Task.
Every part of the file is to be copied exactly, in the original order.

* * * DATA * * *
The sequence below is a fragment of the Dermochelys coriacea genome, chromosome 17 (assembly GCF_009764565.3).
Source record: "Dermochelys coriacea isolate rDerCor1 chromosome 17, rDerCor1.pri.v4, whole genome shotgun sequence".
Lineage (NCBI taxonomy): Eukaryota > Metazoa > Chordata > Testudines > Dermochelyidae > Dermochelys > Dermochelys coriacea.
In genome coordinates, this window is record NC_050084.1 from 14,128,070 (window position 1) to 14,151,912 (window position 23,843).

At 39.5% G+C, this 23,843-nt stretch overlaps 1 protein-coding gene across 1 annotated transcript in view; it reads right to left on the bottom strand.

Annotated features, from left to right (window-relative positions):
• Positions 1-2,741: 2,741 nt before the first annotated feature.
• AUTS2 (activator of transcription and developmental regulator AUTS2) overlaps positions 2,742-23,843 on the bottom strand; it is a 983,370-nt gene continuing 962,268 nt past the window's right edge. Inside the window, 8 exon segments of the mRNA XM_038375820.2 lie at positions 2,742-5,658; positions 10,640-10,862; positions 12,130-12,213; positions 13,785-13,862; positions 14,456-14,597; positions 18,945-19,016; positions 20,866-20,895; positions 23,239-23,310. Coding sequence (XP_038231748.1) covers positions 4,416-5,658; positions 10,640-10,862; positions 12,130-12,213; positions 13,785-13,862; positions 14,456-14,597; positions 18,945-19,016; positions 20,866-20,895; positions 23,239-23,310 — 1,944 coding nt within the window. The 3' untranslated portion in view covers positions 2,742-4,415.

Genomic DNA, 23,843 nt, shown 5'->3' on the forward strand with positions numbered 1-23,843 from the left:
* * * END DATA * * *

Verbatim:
The sequence below is a fragment of the Dermochelys coriacea genome, chromosome 17 (assembly GCF_009764565.3).
Source record: "Dermochelys coriacea isolate rDerCor1 chromosome 17, rDerCor1.pri.v4, whole genome shotgun sequence".
Lineage (NCBI taxonomy): Eukaryota > Metazoa > Chordata > Testudines > Dermochelyidae > Dermochelys > Dermochelys coriacea.
In genome coordinates, this window is record NC_050084.1 from 14,128,070 (window position 1) to 14,151,912 (window position 23,843).

At 39.5% G+C, this 23,843-nt stretch overlaps 1 protein-coding gene across 1 annotated transcript in view; it reads right to left on the bottom strand.

Annotated features, from left to right (window-relative positions):
• Positions 1-2,741: 2,741 nt before the first annotated feature.
• AUTS2 (activator of transcription and developmental regulator AUTS2) overlaps positions 2,742-23,843 on the bottom strand; it is a 983,370-nt gene continuing 962,268 nt past the window's right edge. Inside the window, 8 exon segments of the mRNA XM_038375820.2 lie at positions 2,742-5,658; positions 10,640-10,862; positions 12,130-12,213; positions 13,785-13,862; positions 14,456-14,597; positions 18,945-19,016; positions 20,866-20,895; positions 23,239-23,310. Coding sequence (XP_038231748.1) covers positions 4,416-5,658; positions 10,640-10,862; positions 12,130-12,213; positions 13,785-13,862; positions 14,456-14,597; positions 18,945-19,016; positions 20,866-20,895; positions 23,239-23,310 — 1,944 coding nt within the window. The 3' untranslated portion in view covers positions 2,742-4,415.

Genomic DNA, 23,843 nt, shown 5'->3' on the forward strand with positions numbered 1-23,843 from the left: